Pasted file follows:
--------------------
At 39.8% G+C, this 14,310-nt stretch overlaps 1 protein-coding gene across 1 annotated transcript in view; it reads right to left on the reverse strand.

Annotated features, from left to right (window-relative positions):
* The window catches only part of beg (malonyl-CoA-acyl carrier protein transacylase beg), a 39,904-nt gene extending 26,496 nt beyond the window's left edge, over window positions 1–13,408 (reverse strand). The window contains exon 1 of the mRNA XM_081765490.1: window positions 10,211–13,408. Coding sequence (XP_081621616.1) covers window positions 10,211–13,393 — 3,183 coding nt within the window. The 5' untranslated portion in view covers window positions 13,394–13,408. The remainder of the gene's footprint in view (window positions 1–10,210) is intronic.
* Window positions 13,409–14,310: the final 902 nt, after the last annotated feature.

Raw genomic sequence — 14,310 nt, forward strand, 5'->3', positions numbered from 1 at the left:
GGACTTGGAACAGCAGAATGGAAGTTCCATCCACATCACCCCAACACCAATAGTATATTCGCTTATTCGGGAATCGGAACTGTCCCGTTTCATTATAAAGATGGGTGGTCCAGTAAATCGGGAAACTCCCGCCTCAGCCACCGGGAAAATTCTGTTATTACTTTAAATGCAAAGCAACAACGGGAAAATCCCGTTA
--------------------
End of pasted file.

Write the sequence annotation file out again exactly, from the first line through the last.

At 39.8% G+C, this 14,310-nt stretch overlaps 1 protein-coding gene across 1 annotated transcript in view; it reads right to left on the reverse strand.

Annotated features, from left to right (window-relative positions):
* The window catches only part of beg (malonyl-CoA-acyl carrier protein transacylase beg), a 39,904-nt gene extending 26,496 nt beyond the window's left edge, over window positions 1–13,408 (reverse strand). The window contains exon 1 of the mRNA XM_081765490.1: window positions 10,211–13,408. Coding sequence (XP_081621616.1) covers window positions 10,211–13,393 — 3,183 coding nt within the window. The 5' untranslated portion in view covers window positions 13,394–13,408. The remainder of the gene's footprint in view (window positions 1–10,210) is intronic.
* Window positions 13,409–14,310: the final 902 nt, after the last annotated feature.

Raw genomic sequence — 14,310 nt, forward strand, 5'->3', positions numbered from 1 at the left:
GGACTTGGAACAGCAGAATGGAAGTTCCATCCACATCACCCCAACACCAATAGTATATTCGCTTATTCGGGAATCGGAACTGTCCCGTTTCATTATAAAGATGGGTGGTCCAGTAAATCGGGAAACTCCCGCCTCAGCCACCGGGAAAATTCTGTTATTACTTTAAATGCAAAGCAACAACGGGAAAATCCCGTTA